On May 19, 2016, the Department of Justice (DOJ) announced that it filed a lawsuit against a national mortgage company relating to the company’s participation in the Direct Endorsement Lender Program of the Department of Housing and Urban Development’s (HUD) Federal Housing Administration (FHA) insurance program. A qui tam plaintiff originally brought the claims against the company in 2014, and the DOJ filed its notice of decision to intervene in February 2016. The claims relate to loans the company originated between 2006 and 2011.
According to DOJ, the company certified loans for FHA insurance that did not satisfy FHA’s underwriting guidelines. The Company allegedly encouraged its underwriters to ignore FHA’s underwriting guidelines related to borrower credit-worthiness, income requirements, and other conditions required to certify loans for FHA insurance. The company also allegedly failed to maintain adequate internal quality controls, allowed unqualified “junior underwriters” to certify FHA loans, and ignored adverse quality control findings and complaints from investors. The DOJ alleges that “hundreds” of improperly-certified FHA loans defaulted, which HUD (and the taxpayers) were ultimately responsible for repaying.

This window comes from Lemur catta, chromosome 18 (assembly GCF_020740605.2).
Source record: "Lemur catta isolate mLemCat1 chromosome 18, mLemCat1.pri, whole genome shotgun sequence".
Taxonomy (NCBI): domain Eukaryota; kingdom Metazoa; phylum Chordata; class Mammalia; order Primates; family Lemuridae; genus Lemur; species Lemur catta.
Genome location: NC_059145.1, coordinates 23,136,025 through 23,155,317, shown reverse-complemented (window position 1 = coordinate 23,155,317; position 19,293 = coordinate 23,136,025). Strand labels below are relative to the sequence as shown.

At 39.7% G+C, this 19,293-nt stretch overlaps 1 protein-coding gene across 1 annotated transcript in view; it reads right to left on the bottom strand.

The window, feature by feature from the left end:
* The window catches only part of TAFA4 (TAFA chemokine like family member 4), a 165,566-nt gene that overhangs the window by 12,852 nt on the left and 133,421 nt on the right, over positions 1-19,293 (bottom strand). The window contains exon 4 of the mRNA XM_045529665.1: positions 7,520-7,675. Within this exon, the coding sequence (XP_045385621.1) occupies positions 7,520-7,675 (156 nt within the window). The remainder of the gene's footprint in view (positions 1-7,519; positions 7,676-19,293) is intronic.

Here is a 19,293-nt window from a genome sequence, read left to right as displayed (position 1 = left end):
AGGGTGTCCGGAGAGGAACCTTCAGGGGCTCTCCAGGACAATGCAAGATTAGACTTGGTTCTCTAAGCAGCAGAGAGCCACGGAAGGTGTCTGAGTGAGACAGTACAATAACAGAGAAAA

The DOJ brought claims under the False Claims Act, and seeks treble damages for all losses incurred on the FHA loans and civil penalties. To date, the company has not responded to the allegations.